Feeds

When is seeing not seeing?

Inattentional blindness

Remote control for virtualized desktops

Also in this week's column:

When is seeing not seeing?

Do you ever wonder how a magician is able to fool you with a trick, as they say, “right before your very eyes”?

Concentrate as much as you want, you cannot see the sleight of hand. Most of us believe that when we are looking at something, especially when we are really concentrating, we see everything important to see. But this is not true. And we have many behavioral studies to prove this.

As Dr. Daniel J. Simons, from the Department of Psychology at Harvard University writes in Trends in Cognitive Sciences (April, 2000), “Although we intuitively believe that salient or distinctive objects will capture our attention, surprisingly often they do not.

For example, drivers may fail to notice another car when trying to turn or a person may fail to see a friend in a cinema when looking for an empty seat, even if the friend is waving.” This behavioral phenomenon is called “inattentional blindness”. Some of the experiments with inattentional blindness have been fascinating:

  • When subjects are watching the movement of blue balls across the screen and trying to predict their direction, and then the balls suddenly change to green, 88 per cent of subjects fail to notice the color change.
  • When subjects are watching a video tape of two basketball teams passing the ball back and forth and then the uniforms of the one of the teams suddenly change color, one out of four subjects fails to notice the change.
  • When subjects are watching a video tape of a basketball game and a woman carrying an umbrella suddenly appears on the court amidst the players and the action and remains for as long as 4 seconds, again, one out of four subjects fails to notice her.
  • When subjects are viewing two crosses on a screen while trying to judge which is longer over several trials, and on the fourth trial one of the crosses suddenly becomes a rectangle, yet again, one out of four subjects fails to notice the change.

Some theories about inattentional blindness include:

  • Dr. S.B. Most and colleagues from the Department of Psychology at Harvard University write in Psychological Review (January 2005) that “the most influential factor” that affects how well one notices is “a person’s own attentional goals.”

    So, as the theory goes, when you are watching a football game and vitally interested in the game’s outcome, you are less likely to notice the bikini clad girl standing on the sidelines holding a big sign in the shape of a heart.

  • Based on their experiments, Drs. Mika Koivisto and Antti Revonsuo from the Centre for Cognitive Neuroscience at the University of Turku in Finland theorize in Psychological Research (Epub July 2006) that the closer the change is to what we are already seeing the more we will notice the change.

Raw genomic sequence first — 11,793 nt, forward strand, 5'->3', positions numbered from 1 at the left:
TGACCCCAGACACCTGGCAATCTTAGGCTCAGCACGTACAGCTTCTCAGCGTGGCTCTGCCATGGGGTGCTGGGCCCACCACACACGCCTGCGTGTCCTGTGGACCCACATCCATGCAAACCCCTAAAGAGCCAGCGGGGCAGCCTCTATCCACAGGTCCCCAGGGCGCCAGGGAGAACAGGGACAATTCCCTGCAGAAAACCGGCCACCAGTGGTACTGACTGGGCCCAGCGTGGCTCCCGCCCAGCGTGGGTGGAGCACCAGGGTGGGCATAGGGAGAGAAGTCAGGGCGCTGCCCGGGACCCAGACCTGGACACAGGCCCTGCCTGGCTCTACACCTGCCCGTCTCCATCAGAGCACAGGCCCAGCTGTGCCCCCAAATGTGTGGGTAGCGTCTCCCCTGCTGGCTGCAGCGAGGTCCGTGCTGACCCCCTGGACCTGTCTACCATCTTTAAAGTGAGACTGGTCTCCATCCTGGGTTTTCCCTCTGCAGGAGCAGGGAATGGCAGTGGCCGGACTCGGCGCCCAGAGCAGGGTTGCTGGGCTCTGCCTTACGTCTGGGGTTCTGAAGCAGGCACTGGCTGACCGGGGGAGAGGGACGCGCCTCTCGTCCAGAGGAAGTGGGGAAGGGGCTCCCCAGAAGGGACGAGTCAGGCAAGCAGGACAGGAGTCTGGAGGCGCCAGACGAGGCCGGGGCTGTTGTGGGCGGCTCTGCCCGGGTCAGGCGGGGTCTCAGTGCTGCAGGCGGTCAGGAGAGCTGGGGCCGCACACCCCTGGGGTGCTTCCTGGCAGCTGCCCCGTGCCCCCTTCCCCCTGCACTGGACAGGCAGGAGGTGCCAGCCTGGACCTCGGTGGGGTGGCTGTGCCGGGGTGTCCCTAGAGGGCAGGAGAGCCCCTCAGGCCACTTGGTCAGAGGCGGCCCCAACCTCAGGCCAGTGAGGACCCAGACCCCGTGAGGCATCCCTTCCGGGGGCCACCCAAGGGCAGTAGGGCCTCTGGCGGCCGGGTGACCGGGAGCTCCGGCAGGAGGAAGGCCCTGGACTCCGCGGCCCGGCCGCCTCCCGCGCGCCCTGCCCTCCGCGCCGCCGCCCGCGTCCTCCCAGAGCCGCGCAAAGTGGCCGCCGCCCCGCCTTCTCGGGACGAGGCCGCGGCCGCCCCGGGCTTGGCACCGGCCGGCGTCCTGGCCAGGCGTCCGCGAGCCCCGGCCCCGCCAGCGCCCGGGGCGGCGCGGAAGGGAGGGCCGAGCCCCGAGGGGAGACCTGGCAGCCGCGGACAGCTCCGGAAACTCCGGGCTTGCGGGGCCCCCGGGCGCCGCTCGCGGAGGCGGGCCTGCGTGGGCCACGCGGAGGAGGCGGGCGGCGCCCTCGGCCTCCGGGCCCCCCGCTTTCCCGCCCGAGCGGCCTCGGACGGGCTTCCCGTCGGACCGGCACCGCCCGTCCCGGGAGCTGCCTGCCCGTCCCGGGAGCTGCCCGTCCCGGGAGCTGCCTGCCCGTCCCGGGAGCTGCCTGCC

It would seem that this is counter-intuitive and it would be just the opposite. But presto! There it is. That’s what subjects reveal. Unlike magicians, nothing up their sleeve!

Stephen Juan, Ph.D. is an anthropologist at the University of Sydney. Email your Odd Body questions to s.juan@edfac.usyd.edu.au

Intelligent flash storage arrays

More from The Register

next story
MEN: For pity's sake SLEEP with LOTS of WOMEN - and avoid Prostate Cancer
And, um, don't sleep with other men. If that's what worries you
Voyager 1 now EIGHTEEN LIGHT HOURS from home
Almost 20 BEEELION kilometres from Sol
Jim Beam me up, Scotty! WHISKY from SPAAACE returns to Earth
They're insured for $1m, before you thirsty folks make plans
ROGUE SAIL BOAT blocks SPACE STATION PODULE blastoff
Er, we think our ISS launch beats your fishing expedition
Comet Siding Spring revealed as flying molehill
Hiding from this space pimple isn't going to do humanity's reputation any good
BAE points electromagnetic projectile at US Army
Railguns for 'Future fighting vehicle'
OK Google, do I have CANCER?
Company talks up pill that would spot developing tumors
LONG ARM of the SAUR: Brachially gifted dino bone conundrum solved
Deinocheirus mirificus was a bit of a knuckle dragger
prev story

Whitepapers

Choosing cloud Backup services
Demystify how you can address your data protection needs in your small- to medium-sized business and select the best online backup service to meet your needs.
A strategic approach to identity relationship management
ForgeRock commissioned Forrester to evaluate companies’ IAM practices and requirements when it comes to customer-facing scenarios versus employee-facing ones.
High Performance for All
While HPC is not new, it has traditionally been seen as a specialist area – is it now geared up to meet more mainstream requirements?
New hybrid storage solutions
Tackling data challenges through emerging hybrid storage solutions that enable optimum database performance whilst managing costs and increasingly large data stores.
Beginner's guide to SSL certificates
De-mystify the technology involved and give you the information you need to make the best decision when considering your online security options.